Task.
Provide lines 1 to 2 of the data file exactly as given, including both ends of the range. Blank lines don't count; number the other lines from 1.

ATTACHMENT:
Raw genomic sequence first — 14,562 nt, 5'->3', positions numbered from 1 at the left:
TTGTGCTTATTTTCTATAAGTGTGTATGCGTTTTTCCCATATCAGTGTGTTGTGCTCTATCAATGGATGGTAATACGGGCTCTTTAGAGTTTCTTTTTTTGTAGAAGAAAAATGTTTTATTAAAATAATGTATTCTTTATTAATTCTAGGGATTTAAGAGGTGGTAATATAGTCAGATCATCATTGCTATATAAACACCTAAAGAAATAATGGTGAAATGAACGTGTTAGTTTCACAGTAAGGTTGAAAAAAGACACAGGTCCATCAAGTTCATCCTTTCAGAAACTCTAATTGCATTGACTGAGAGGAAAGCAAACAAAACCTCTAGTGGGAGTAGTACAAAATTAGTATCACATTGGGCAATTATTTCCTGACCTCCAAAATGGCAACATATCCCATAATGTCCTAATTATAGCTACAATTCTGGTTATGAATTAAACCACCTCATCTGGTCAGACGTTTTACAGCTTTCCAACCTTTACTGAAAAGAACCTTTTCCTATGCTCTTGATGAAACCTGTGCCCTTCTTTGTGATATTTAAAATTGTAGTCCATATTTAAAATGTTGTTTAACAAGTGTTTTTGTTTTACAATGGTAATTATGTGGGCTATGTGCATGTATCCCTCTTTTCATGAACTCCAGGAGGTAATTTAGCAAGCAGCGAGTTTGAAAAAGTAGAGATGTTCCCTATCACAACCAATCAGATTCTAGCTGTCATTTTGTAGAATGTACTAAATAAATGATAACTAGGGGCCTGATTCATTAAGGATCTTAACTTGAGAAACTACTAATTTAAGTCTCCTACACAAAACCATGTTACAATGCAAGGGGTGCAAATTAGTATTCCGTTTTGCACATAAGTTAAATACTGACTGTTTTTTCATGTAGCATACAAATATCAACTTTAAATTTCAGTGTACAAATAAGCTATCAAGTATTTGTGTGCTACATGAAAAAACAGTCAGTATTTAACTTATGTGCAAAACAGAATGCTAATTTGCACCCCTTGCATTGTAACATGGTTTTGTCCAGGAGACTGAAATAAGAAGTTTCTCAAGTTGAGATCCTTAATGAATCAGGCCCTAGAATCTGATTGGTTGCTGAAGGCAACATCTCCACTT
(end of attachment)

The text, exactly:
Raw genomic sequence first — 14,562 nt, 5'->3', positions numbered from 1 at the left:
TTGTGCTTATTTTCTATAAGTGTGTATGCGTTTTTCCCATATCAGTGTGTTGTGCTCTATCAATGGATGGTAATACGGGCTCTTTAGAGTTTCTTTTTTTGTAGAAGAAAAATGTTTTATTAAAATAATGTATTCTTTATTAATTCTAGGGATTTAAGAGGTGGTAATATAGTCAGATCATCATTGCTATATAAACACCTAAAGAAATAATGGTGAAATGAACGTGTTAGTTTCACAGTAAGGTTGAAAAAAGACACAGGTCCATCAAGTTCATCCTTTCAGAAACTCTAATTGCATTGACTGAGAGGAAAGCAAACAAAACCTCTAGTGGGAGTAGTACAAAATTAGTATCACATTGGGCAATTATTTCCTGACCTCCAAAATGGCAACATATCCCATAATGTCCTAATTATAGCTACAATTCTGGTTATGAATTAAACCACCTCATCTGGTCAGACGTTTTACAGCTTTCCAACCTTTACTGAAAAGAACCTTTTCCTATGCTCTTGATGAAACCTGTGCCCTTCTTTGTGATATTTAAAATTGTAGTCCATATTTAAAATGTTGTTTAACAAGTGTTTTTGTTTTACAATGGTAATTATGTGGGCTATGTGCATGTATCCCTCTTTTCATGAACTCCAGGAGGTAATTTAGCAAGCAGCGAGTTTGAAAAAGTAGAGATGTTCCCTATCACAACCAATCAGATTCTAGCTGTCATTTTGTAGAATGTACTAAATAAATGATAACTAGGGGCCTGATTCATTAAGGATCTTAACTTGAGAAACTACTAATTTAAGTCTCCTACACAAAACCATGTTACAATGCAAGGGGTGCAAATTAGTATTCCGTTTTGCACATAAGTTAAATACTGACTGTTTTTTCATGTAGCATACAAATATCAACTTTAAATTTCAGTGTACAAATAAGCTATCAAGTATTTGTGTGCTACATGAAAAAACAGTCAGTATTTAACTTATGTGCAAAACAGAATGCTAATTTGCACCCCTTGCATTGTAACATGGTTTTGTCCAGGAGACTGAAATAAGAAGTTTCTCAAGTTGAGATCCTTAATGAATCAGGCCCTAGAATCTGATTGGTTGCTGAAGGCAACATCTCCACTT